Alcoholics and addicts are called upon to learn new life skills to replace the roles that chemicals played in their lives. Some of the most important skills to acquire in early recovery are effective communication and relationship skills.
Assertiveness is necessary for communication and relationship skills. This self-confident style implies not only being able to stand up for one’s own rights without trampling on the rights of others, but also being able to say “no” without feeling guilty. It encompasses taking responsibility for one’s own feelings, behaviors, decisions, actions, and reactions, while relinquishing responsibility for those same things in others. It includes being able to appropriately express a wide range of emotions to others.
Firm and self-assured behavior involves being able to openly, honestly, and directly communicate one’s wants and needs. Establishing firm boundaries does not imply building impenetrable walls. It tells others where you stand and describes a series of appropriate behaviors towards you.
Passivity denotes a lack of self-confidence and firmness. It usually involves the abandonment of one’s own rights, desires, needs, to the desires or needs of others. The absence of appropriate boundaries allows others to treat you as they want, regardless of what you want.
Aggression involves overstepping the boundaries of others to satisfy one’s own desires or needs. It may involve verbal, emotional, sexual, spiritual, or intellectual abuse. This could involve manipulation and dirty fighting tactics. People can also be passive-aggressive, which is about being aggressive in a sneaky, covert way. Most of the time, it is about expressing anger in a hidden way. A classic example is the typical backbiting, back talking, a type of behavior that is seen in the world of work every day. Most people exhibit this behavior from time to time. The following are examples of passive aggressive responses to a request that you do not want to make:
1. Say “ok” but have no intention of doing it.
2. Saying “ok,” meaning to do it, but putting it off until they finally do it themselves.
3. Saying “okay”, doing it, but doing it wrong, thinking “they will never ask me to do that again”.
4. Say “fine”, do it and do a good job, but turn around everyone complaining about your imposition in the first place.
5. Instead of saying “no”, give 15 excuses for why you can’t do it and the real reason is that you don’t want to.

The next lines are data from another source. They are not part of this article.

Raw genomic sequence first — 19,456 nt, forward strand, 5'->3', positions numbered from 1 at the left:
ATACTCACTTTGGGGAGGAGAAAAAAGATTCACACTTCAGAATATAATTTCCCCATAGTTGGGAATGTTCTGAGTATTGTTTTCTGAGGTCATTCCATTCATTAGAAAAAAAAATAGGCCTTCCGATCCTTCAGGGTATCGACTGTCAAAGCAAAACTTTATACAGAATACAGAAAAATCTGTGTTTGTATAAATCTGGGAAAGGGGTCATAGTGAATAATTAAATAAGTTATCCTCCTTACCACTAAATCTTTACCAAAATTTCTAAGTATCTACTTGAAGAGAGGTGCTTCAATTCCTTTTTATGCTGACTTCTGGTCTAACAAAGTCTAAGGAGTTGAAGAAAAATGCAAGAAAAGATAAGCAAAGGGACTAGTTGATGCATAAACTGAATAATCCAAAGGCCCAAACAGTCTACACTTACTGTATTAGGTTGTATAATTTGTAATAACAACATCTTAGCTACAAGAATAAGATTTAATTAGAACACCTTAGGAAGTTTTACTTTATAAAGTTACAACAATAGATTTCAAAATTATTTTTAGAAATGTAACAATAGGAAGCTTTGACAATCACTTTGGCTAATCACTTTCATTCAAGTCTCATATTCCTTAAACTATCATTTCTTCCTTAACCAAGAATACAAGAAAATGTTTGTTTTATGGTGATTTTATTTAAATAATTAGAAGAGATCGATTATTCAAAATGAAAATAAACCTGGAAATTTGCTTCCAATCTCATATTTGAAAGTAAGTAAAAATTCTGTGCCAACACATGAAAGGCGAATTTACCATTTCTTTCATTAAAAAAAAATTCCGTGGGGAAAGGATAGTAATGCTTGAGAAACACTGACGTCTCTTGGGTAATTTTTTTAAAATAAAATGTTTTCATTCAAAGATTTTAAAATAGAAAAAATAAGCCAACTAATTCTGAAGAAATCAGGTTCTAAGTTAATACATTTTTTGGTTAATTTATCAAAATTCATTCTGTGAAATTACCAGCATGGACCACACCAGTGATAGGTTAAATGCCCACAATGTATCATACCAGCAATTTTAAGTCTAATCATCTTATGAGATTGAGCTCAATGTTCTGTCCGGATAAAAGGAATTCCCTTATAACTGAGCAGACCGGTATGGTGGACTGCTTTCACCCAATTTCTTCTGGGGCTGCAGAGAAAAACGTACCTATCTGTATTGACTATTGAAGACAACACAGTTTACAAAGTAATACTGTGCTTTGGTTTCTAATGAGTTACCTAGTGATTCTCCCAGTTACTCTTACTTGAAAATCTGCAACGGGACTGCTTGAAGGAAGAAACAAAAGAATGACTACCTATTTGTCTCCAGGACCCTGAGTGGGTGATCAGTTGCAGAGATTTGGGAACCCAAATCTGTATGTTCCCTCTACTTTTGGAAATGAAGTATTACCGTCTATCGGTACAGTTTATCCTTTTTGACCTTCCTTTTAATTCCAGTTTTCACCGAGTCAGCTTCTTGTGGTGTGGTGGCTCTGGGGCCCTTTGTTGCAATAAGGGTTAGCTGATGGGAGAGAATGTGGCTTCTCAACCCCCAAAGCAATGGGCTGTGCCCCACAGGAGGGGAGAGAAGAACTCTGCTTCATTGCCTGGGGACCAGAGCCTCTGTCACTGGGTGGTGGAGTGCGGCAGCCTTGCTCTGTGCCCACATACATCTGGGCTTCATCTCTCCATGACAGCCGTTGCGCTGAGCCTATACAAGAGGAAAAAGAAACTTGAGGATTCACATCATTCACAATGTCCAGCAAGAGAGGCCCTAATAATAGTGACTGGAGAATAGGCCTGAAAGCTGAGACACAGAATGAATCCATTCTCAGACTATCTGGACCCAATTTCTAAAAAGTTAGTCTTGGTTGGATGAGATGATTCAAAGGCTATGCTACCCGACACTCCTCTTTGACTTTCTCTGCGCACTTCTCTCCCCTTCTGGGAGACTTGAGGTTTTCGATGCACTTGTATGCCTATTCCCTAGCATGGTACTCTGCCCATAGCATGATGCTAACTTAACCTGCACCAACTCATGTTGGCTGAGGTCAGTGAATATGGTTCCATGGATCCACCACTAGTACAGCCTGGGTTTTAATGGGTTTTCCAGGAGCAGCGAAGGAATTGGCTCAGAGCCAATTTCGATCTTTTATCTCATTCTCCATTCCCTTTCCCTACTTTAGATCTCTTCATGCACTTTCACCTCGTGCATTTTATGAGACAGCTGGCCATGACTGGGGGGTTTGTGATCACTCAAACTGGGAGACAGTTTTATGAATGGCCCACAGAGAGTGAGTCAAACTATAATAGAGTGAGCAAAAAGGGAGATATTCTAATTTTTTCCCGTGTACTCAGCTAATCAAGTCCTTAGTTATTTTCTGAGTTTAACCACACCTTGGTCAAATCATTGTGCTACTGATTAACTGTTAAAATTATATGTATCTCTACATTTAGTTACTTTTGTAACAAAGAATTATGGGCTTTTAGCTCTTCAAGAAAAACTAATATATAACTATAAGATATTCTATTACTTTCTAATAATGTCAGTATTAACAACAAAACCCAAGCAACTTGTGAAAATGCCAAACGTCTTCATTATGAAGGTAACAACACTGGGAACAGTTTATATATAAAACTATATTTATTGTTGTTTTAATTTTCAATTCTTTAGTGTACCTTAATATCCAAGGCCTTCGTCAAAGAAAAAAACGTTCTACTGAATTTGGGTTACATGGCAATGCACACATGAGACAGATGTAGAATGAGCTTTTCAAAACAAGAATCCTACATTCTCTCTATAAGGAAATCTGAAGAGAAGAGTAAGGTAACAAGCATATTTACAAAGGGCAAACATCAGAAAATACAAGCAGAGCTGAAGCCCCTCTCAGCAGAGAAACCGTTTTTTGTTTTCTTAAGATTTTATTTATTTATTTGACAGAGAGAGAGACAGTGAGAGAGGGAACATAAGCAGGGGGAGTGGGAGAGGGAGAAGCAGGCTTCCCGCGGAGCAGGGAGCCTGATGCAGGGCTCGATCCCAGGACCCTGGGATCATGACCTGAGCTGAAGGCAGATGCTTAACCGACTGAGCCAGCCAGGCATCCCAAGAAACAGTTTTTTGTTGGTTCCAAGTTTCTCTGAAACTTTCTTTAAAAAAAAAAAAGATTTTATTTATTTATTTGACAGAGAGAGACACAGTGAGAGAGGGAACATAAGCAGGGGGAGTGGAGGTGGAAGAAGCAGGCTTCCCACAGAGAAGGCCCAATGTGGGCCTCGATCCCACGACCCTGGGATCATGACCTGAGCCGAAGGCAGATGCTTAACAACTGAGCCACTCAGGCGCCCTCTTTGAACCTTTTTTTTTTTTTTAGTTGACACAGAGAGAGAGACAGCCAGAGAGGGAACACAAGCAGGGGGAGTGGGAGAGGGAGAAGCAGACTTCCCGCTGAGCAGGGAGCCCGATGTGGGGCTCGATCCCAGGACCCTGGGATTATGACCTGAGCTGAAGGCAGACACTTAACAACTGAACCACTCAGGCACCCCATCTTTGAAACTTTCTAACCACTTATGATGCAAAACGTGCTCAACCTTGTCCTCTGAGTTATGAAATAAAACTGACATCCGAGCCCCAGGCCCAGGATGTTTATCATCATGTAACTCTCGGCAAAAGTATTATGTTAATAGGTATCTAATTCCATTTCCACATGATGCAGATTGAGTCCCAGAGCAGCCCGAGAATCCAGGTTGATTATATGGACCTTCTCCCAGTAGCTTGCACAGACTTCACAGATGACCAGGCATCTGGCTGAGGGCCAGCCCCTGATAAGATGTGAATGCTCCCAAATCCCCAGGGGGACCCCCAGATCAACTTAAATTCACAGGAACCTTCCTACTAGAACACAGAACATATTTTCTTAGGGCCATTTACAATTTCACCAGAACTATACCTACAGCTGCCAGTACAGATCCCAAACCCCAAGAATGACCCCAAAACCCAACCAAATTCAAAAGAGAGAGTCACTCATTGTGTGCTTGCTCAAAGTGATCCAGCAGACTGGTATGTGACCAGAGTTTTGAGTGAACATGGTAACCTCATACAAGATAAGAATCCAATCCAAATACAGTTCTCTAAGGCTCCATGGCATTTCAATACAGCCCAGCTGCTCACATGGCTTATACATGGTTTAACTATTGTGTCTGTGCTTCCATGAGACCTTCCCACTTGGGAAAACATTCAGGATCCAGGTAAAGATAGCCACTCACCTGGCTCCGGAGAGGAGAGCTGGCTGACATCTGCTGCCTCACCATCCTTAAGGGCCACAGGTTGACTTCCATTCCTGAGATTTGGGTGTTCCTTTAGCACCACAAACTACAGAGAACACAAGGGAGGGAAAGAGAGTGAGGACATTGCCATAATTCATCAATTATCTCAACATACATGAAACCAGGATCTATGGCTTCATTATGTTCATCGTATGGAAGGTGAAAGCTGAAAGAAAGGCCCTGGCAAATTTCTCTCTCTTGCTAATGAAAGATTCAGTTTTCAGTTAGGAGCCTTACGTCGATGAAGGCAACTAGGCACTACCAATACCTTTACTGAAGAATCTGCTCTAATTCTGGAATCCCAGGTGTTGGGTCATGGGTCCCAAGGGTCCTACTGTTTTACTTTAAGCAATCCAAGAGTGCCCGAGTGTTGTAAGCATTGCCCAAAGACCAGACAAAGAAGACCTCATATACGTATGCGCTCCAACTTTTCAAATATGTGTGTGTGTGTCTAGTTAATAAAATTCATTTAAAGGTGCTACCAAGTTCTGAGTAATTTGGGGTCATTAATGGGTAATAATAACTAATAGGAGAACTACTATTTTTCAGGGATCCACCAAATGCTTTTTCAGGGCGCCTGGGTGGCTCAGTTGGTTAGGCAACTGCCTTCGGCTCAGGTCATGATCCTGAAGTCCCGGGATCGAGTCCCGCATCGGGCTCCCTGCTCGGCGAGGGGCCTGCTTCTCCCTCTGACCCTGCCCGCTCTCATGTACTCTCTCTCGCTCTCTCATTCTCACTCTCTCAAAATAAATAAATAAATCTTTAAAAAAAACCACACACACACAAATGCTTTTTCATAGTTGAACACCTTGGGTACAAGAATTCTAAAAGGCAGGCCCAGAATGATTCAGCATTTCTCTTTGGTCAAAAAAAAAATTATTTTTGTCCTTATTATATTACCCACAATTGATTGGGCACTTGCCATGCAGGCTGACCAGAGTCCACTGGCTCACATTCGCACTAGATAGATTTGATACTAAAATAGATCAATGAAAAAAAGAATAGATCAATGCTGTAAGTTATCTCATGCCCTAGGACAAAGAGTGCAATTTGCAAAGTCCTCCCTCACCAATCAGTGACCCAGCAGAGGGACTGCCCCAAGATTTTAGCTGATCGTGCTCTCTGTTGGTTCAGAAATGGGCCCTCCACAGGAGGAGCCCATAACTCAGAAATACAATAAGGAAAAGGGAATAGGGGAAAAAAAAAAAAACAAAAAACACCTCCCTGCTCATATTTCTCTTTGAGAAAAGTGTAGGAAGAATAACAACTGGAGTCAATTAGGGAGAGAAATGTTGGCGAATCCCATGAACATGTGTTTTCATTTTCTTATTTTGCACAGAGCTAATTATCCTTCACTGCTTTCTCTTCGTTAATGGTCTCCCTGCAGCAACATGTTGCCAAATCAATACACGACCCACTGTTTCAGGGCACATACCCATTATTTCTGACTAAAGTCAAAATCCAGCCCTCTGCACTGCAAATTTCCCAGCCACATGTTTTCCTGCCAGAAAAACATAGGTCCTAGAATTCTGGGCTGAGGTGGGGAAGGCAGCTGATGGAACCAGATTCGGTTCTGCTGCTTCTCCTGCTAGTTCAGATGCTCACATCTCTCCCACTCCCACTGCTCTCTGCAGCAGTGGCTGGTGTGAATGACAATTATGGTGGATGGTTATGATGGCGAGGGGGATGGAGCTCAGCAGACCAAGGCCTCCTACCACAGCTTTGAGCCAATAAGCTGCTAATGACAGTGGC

An appropriately firm way of dealing with an undesirable request is to say, “No, I don’t want to do that,” or “No, thanks,” or “No.” When you’re not used to being assertive, a simple “No” can seem aggressive.
Most people have some area of their lives where they feel pretty safe to stand up for themselves. Even the least confident person has an area where they can be assertive, and the most confident person has an area where they can’t seem to do well.
The skills you use to be assertive in one area are transferable to other areas where it seems like you’ll always give in. All it takes to transfer these skills is “risk”. The risk is usually the fear of loss when you avoid trying to be assertive. This fear of loss often has to do with loss of esteem, self-esteem, loss of goods and services, or loss of relationship. More often than not, the fear is out of proportion to the probability of an actual loss.
To find out in which areas you are least confident in your ability to be assertive, ask yourself if you typically behave in a confident and assertive manner when involved in the following circumstances:
1. Hang up on telemarketers without listening to their sales pitch?
2. Take something defective to Walmart?
3. Send you back a steak that isn’t cooked the way you ordered it?
4. Saying “no” to your neighbor when he wants to borrow something.
5. Set boundaries with someone at work who tries to take advantage of your good nature, either by trying to get you to do your job or by asking you to cover for it.
6. Negotiating changes at work, either for more money or a change in working conditions.
7. Saying “no” to one of your siblings who wants something you don’t want to give: time, energy, or other resources.
8. Saying “no” (and staying at “no”) to a child who wants something you don’t want to give, do, or buy.
9. Set boundaries with the older generation (your parents or your spouse’s parents) when they want to meddle in your affairs where they don’t belong (for example, money or marriage).
10. Assertively convey your feelings to your partner who has done something that involved your hurt feelings.
Can you see patterns in the areas where you want to be confident and assertive and where you have the most trouble? What are they?
In what areas of difficulty can you become assertive by practicing the skills you already have? If you took a risk, what would happen?
Look at the areas that lack secure steadfastness and ask yourself, “What have I been unwilling to risk?”
Most of the time, fear is not based in reality. If you find that you cannot be confidently assertive in close personal relationships, the risk is probably fear of abandonment. You may be afraid that those significant others will not love you if you are honest with them or if you take care of yourself.
Assertiveness is a worthwhile effort. Builds and reinforces self-esteem. Passivity, aggression and passive aggression undermine self-esteem. Learning to be confident and competent in your relationships with others is an important recovery task. Safe and firm communication is a component of acquiring these relationship skills.